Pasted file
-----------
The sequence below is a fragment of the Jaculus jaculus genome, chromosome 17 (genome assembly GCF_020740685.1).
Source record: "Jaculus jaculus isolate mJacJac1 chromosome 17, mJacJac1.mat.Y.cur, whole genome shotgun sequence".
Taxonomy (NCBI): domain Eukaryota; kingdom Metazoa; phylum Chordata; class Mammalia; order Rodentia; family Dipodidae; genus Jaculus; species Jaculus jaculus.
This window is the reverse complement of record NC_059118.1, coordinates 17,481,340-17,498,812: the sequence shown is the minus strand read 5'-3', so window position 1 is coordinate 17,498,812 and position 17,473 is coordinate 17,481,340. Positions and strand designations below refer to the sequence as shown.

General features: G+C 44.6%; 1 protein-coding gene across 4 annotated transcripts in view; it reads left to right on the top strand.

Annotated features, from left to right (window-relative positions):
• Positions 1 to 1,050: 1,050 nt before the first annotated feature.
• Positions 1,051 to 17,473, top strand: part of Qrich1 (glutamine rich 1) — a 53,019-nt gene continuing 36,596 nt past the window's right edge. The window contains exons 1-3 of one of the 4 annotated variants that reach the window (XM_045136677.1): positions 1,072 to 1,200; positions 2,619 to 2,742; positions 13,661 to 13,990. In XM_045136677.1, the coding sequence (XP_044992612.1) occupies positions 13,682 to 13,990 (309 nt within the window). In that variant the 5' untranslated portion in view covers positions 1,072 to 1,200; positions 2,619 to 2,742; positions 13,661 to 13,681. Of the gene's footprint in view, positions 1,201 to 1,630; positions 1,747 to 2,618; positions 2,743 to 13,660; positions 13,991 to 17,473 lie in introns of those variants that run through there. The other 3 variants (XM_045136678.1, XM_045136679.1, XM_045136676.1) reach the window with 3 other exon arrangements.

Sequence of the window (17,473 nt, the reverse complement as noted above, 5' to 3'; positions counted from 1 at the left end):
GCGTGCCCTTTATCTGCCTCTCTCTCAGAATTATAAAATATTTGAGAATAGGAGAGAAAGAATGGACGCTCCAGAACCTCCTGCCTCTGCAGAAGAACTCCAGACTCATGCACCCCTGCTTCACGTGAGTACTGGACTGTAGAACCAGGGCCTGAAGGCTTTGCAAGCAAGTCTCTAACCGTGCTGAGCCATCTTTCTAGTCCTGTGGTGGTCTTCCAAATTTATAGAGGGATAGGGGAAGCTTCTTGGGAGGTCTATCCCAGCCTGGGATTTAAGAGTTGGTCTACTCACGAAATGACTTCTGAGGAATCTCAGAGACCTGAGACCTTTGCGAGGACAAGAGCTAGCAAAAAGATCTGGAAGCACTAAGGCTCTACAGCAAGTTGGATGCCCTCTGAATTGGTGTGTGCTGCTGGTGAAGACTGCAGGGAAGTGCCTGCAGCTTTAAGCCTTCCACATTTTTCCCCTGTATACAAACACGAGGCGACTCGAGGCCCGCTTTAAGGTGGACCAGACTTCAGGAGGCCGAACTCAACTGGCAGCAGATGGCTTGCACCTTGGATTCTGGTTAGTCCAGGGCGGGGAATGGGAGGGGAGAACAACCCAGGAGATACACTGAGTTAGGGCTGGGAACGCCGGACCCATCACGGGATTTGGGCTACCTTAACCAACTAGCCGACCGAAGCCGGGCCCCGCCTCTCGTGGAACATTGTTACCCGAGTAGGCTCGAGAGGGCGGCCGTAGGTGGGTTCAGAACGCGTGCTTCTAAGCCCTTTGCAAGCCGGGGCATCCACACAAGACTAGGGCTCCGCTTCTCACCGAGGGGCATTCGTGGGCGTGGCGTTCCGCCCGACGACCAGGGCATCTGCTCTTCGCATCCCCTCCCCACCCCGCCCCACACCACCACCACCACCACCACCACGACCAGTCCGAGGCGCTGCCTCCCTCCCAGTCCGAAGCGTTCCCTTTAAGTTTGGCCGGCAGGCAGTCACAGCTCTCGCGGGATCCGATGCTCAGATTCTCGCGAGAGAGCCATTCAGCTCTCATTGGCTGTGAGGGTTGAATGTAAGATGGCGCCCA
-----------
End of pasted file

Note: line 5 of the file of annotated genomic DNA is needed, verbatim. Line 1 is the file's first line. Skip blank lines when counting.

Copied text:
General features: G+C 44.6%; 1 protein-coding gene across 4 annotated transcripts in view; it reads left to right on the top strand.